Updated at 9:36 p.m. ET

Tom Steyer, the billionaire hedge fund investor and environmental activist who staked his campaign on a strong finish in South Carolina, suspended his presidential campaign on Saturday.

Steyer aggressively courted the black vote in the state, with a focus on racial and economic justice but had a disappointing finish. Former Vice President Joe Biden was projected to win the state.

In a small room in one of the U.S. House office buildings on Friday, newly-elected members of Congress, along with their staff and press, were squished together for one of the last activities of congressional orientation: the office lottery.

The lottery is the answer to how incoming freshmen get to pick their office spaces. Since no member has seniority, it's all a game of chance.

Veteran Democratic strategist Paul Begala doesn't think it's hyperbolic to say that "everything" is at stake for Democrats heading into Tuesday's elections.

"They always say it's the most important election of your life," he says, explaining that in the past two years, Democrats learned the consequences of being "completely shut out" as the GOP controlled both Congress and the White House.

If Democrats fail to take back the House and make significant gains at the state level, they'll be shut out again, without a say in legislation and judicial appointments.

Keeping control of the House would validate President Trump's governing style and mean full speed ahead for Hill Republicans to move his agenda. But if the GOP loses its majority it will need to to go on defense to protect Trump.

When the Democrats lost the House in 2010, they rapidly saw President Barack Obama's legislative agenda die.

Scroll through Orrin Hatch's Twitter feed and you'll see fairly routine tweets from the Republican senator from Utah: support for President Trump's Supreme Court pick, Brett Kavanaugh, and promotion of legislation Hatch backs.

But late Monday evening, Hatch's official Twitter account posted a tweet to Google, saying, "We might need to talk."

AUDIE CORNISH, HOST:

With little more than a week before President Trump announces his nominee to the highest court in the land, Trump sought to downplay some of his past comments about making opposition to legalized abortion a litmus test for his Supreme Court picks.

There is arguably nothing grander in the nation's capital than a state dinner.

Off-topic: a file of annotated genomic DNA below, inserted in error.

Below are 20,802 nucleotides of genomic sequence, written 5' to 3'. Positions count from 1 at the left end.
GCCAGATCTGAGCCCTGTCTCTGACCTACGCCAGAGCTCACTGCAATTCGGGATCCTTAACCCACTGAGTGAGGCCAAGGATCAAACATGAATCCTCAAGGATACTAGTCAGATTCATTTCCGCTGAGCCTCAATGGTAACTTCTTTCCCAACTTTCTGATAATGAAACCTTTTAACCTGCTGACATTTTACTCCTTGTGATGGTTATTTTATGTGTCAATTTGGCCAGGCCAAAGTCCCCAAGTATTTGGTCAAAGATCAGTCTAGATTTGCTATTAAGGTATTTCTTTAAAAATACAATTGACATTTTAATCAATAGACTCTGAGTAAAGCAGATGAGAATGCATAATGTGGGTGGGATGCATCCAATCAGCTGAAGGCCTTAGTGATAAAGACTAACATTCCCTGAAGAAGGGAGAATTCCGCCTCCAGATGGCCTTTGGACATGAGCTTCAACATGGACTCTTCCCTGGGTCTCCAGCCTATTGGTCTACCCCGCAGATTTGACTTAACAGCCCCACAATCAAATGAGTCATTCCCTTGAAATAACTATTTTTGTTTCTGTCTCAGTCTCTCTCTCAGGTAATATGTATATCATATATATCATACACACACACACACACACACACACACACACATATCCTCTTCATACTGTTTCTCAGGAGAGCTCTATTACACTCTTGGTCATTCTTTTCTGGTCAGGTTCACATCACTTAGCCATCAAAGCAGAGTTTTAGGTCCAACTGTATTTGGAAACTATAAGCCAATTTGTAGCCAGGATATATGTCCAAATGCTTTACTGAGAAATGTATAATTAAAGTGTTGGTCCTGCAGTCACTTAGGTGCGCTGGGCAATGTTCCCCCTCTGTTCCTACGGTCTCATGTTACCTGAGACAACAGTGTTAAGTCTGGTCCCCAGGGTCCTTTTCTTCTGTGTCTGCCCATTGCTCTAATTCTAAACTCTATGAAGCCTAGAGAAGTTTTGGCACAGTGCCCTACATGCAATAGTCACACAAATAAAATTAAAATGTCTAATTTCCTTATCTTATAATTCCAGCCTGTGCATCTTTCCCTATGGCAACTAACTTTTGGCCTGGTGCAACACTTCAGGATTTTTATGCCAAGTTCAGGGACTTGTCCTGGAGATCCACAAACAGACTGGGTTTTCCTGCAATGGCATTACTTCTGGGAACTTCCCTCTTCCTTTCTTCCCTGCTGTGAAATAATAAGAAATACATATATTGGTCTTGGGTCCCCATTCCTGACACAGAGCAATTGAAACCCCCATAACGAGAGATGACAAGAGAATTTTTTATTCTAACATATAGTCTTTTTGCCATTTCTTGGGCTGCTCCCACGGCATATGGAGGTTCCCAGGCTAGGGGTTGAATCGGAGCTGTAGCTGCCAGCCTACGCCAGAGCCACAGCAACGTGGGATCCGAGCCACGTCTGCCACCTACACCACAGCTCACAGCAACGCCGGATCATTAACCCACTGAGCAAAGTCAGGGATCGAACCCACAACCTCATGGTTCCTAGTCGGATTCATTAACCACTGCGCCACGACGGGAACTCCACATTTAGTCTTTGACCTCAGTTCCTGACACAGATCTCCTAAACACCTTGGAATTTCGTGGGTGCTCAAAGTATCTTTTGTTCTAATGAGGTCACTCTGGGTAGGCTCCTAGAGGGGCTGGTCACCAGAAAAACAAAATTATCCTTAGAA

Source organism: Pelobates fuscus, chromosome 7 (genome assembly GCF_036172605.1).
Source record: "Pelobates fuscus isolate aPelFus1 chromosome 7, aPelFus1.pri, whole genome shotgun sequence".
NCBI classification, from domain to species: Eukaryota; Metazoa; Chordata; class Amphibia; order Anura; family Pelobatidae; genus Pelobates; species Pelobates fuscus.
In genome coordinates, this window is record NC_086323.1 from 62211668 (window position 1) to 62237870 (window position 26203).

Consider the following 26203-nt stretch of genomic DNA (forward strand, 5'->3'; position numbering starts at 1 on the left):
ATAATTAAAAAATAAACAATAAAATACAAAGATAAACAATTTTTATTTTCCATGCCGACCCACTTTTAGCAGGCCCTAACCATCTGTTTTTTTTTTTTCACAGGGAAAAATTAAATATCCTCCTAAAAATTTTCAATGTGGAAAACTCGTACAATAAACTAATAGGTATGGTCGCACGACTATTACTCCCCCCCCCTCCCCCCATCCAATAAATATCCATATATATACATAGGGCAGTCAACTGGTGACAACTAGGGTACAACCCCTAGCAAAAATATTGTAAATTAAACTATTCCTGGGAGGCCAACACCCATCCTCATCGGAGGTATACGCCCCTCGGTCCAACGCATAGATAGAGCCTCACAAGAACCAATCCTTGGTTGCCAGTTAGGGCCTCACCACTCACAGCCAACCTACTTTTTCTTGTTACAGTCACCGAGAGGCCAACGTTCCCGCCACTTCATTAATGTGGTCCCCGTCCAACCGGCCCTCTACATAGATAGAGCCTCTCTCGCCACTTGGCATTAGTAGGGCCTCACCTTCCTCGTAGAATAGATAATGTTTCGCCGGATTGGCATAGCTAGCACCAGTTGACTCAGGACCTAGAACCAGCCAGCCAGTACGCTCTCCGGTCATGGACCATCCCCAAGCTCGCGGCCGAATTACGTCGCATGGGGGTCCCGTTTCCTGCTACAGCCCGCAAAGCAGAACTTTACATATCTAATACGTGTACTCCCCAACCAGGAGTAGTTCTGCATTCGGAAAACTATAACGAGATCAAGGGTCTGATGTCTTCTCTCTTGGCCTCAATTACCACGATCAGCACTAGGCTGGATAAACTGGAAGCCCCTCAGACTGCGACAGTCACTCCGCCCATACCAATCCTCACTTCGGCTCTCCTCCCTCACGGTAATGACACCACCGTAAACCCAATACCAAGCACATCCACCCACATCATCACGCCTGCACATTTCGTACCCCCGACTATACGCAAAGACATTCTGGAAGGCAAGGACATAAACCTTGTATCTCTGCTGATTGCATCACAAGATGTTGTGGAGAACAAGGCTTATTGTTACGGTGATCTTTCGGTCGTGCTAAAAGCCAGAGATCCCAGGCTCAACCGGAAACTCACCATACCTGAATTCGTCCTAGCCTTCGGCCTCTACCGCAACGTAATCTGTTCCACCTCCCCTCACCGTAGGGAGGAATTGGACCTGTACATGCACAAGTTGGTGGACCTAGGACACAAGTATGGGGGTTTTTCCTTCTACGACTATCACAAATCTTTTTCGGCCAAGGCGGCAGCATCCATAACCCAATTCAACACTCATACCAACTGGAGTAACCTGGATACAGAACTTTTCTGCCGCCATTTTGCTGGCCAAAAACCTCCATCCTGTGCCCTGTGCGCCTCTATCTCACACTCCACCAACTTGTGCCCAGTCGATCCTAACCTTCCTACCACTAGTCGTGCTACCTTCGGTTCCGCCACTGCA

The red carpet gets rolled out, the silverware is shined, and the guest list of coveted invitations is winnowed down.

House Majority Whip Steve Scalise, R-La., remains hospitalized after multiple surgeries in the wake of Wednesday's shooting in Alexandria, Va., during a morning baseball practice for Republican members of Congress.

Scalise joins a long list of members of Congress shot while in office:

Editor's note: This story contains language that some may find offensive.

At the end of October, Donald Trump spoke in Gettysburg, Pa., and released a plan for his first 100 days in office.

The day that everyone has been talking about is finally here. While millions of Americans have already cast their ballots in early-voting states, the majority of votes will be cast today.

NPR will have live results as polls close at 7 p.m. ET right here on NPR.org and on your local NPR station.

Donald Trump is expected to announce his running mate any day now, and speculation is swirling about whom he might pick.

A vice presidential choice is a critical one for the Republican presumptive nominee. Not only has he never held elective office, but he still hasn't united his party around his controversial candidacy. More social media missteps this week and comments praising former Iraqi leader Saddam Hussein unsettled GOP leaders even more.

The four remaining Republican presidential candidates met in Miami for their last debate before the March 15 primary contests.

The debate, sponsored by CNN, occurred just days after Donald Trump won the Michigan and Mississippi primaries and the Hawaii caucuses. The only other candidate with a March 8 victory was Sen. Ted Cruz, who won the Idaho primary. Trump continues to lead in the delegate count by almost 100 delegates — 458 to Cruz's 359 delegates.

Which candidate had the longest talking time?

As always, NPR had its stopwatch at the ready.

Four Republican presidential candidates took the stage tonight in the first debate following the huge Super Tuesday contests, where Donald Trump dominated. Although Ben Carson remains in the race, he chose not to join his fellow candidates for tonight's debate.

The debate, hosted by Fox News, was moderated in part by Megyn Kelly. Kelly and Trump have previously clashed, which led to him skipping an earlier debate.